U.S. Immigration and Customs Enforcement divers surface after checking one side of the hull of the 498-foot container ship M/V Seaboard Pride in the murky waters of the Port of Miami in Miami. The divers were searching the ship for so-called "parasitic"devices used to smuggle drugs and potentially, terrorist bombs or weapons.
The so-called parasitic devices have been found on vessels in Miami, West Palm Beach and elsewhere containing bricks of cocaine and other illegal drugs — although, so far, no bombs or weapons.
It's not as easy as it seems. The water was dark green, even on a sunny February morning. Currents are treacherous and unpredictable in the relatively shallow water about 15 feet below the surface. The divers sometimes encounter sharks, barracuda and eels, and they can feel strong vibrations from the ship inches above.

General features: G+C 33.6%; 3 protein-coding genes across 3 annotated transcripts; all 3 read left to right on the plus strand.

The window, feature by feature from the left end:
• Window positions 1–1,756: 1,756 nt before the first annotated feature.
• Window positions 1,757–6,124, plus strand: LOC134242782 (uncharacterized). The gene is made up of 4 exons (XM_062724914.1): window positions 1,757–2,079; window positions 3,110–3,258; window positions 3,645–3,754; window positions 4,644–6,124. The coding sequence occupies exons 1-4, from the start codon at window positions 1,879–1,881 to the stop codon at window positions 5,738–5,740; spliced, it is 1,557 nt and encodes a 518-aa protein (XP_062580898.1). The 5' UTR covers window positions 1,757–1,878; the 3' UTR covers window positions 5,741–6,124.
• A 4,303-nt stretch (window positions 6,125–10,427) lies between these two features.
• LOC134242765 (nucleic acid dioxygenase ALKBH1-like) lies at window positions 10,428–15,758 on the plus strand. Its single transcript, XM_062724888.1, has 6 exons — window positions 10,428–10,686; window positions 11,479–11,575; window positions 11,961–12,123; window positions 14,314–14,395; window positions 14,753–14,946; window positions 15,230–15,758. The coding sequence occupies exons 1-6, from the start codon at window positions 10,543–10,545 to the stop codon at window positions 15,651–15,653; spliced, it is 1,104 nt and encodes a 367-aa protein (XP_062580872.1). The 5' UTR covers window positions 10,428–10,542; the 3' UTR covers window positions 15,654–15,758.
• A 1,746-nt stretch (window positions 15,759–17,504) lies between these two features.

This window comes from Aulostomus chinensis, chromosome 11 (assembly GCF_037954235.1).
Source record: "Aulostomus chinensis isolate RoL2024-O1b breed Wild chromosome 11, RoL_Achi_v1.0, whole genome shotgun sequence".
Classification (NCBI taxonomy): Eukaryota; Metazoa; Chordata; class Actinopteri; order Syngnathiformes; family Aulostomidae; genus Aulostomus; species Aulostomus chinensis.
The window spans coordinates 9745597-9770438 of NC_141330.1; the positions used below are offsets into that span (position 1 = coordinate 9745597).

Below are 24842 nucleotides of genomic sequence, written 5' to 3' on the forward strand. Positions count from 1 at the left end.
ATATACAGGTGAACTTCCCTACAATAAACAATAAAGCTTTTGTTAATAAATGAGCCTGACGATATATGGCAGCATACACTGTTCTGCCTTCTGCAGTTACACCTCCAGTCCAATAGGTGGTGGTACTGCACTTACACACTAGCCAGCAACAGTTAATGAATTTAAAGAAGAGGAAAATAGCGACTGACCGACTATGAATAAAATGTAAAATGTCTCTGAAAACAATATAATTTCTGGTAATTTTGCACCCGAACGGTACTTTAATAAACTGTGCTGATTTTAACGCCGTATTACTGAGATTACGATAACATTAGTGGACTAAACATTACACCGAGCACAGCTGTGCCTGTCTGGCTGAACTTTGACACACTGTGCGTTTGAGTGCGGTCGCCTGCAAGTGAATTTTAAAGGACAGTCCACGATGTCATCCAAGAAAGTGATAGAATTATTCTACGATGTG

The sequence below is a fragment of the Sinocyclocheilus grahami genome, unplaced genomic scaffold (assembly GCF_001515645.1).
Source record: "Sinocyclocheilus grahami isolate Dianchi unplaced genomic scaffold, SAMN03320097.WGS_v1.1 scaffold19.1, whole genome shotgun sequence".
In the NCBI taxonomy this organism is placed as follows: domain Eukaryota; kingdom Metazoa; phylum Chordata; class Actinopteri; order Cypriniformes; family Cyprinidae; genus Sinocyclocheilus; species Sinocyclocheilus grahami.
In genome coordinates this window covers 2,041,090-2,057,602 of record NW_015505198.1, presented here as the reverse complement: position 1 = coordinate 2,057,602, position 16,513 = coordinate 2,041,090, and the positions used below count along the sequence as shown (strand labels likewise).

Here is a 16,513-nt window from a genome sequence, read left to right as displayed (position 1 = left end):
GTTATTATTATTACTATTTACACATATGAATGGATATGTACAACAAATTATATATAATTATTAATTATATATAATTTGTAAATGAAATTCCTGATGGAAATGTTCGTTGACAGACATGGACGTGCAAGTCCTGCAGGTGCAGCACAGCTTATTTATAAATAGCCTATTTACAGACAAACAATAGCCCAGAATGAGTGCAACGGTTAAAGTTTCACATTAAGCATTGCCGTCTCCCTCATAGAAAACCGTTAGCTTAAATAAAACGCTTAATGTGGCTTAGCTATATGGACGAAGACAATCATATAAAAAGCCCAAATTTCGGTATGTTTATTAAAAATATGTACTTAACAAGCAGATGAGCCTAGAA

Miami in the 1980s was a main avenue for cocaine, and U.S. officials don't want a return to the violent "cocaine cowboy" days, when rival drug traffickers battled in South Florida for control.
Sometimes a ship is targeted because it spent time in a drug-source country such as Colombia. Other times, tips are received about ships that may have had boxes attached during repairs or maintenance when they are taken out of the water.
It's extremely dark, and the divers can only see about four to seven feet ahead, said Alan Vega, a team member who has done about 100 dives over the past three years.
When they aren't scanning the cargo vessels, the divers also scour waterways when presidents and dignitaries visit. Sometimes they have kept watch while investigating drug trafficking and other crimes, or helped local police locate guns and stolen cars from lakes and quarries.
The U.S. Immigration and Customs Enforcement dive team, formed in 2004, is the only one of its kind in the U.S.